The Ball Doesn't Belong to Us

Rarely do good deeds go unpunished. Christian Lopez, who ended up with the ball that landed in the stands for Derek Jeter's 3,000th hit, had decided that the right thing to do was to give the ball to Jeter for nothing more than a meeting and an autograph. Since then, he's been called an idiot for not extracting the maximum financial gain from his good fortune, and has been told he likely owes significant taxes on the Yankee paraphernalia he was given in exchange for the ball.

This touching Sports Illustrated column highlights Lopez's interaction with his father, who at first, thinking of the family's many financial needs, was against his son simply giving away this treasured collectible, but, upon realizing his son's insistence on doing right, supported him 100 percent.

As the column puts it, Lopez' dad, like all of us, "wonder about the difference between the right thing and the thing that's right for us." But to Lopez, the ball didn't belong to him, it belonged to Jeter, or perhaps more broadly, to the game of baseball. One can take this sentiment to the extreme, but I believe that there are many such treasures, tangible and intangible, that come into our lives, that really aren't ours to keep or to extract maximum personal financial gain from, but that belong to someone or someones else and are to be used for the greatest good.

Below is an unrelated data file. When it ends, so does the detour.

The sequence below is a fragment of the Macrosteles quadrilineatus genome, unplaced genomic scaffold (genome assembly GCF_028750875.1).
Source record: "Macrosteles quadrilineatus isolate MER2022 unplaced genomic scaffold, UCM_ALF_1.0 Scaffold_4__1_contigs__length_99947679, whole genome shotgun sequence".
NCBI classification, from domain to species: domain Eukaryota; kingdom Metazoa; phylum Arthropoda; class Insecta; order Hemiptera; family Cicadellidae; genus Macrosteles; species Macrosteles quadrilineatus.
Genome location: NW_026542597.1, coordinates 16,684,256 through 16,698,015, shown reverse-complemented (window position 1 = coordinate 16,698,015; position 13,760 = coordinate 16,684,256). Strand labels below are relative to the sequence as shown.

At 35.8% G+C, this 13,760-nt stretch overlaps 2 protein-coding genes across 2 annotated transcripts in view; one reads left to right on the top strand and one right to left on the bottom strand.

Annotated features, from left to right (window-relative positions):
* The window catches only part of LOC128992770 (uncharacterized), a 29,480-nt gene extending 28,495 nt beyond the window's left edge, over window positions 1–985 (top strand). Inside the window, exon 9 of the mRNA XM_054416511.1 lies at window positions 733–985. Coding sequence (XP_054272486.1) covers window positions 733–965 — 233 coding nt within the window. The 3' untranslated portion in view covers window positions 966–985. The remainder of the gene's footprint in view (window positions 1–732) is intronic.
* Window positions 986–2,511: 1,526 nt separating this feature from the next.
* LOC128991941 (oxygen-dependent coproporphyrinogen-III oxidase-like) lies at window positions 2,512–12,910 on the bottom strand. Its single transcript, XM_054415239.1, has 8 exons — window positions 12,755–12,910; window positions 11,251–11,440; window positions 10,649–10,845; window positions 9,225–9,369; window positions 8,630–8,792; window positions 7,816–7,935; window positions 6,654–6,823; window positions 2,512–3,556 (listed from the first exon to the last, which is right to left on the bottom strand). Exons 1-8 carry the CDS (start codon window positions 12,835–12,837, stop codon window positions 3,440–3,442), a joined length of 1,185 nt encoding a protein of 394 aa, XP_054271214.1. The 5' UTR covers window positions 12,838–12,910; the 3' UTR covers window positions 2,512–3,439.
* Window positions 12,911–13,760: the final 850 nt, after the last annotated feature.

The Christian concept of stewardship - of our time, our talents, and our treasure - is not meant to be a punitive one: you're supposed to share, gosh darnit, and if you don't, you're evil. No, rather, generosity and selflessness and sacrifice come from a posture of humbly realizing that "the ball" doesn't belong to us. There is greater satisfaction, happiness, and, dare I say, gain from forgoing a me-first approach to life and instead taking on a stewardship approach, which says that all we have and are is from Someone greater than we are, and for Something greater than we are.

From what I've read about Christian Lopez, I get the sense he is by no means rich in resources. It is from that fact that his father was likely at first reluctant to part with something of such great value for nothing in return. But the son's commitment to doing right, and to properly seeing that "the ball" didn't belong to him, helped the father realize that his son possessed something of far greater value: true character. Would that we take a page from this real-life story as we consider what has fallen into our laps, and what our Maker would have us to do with it.

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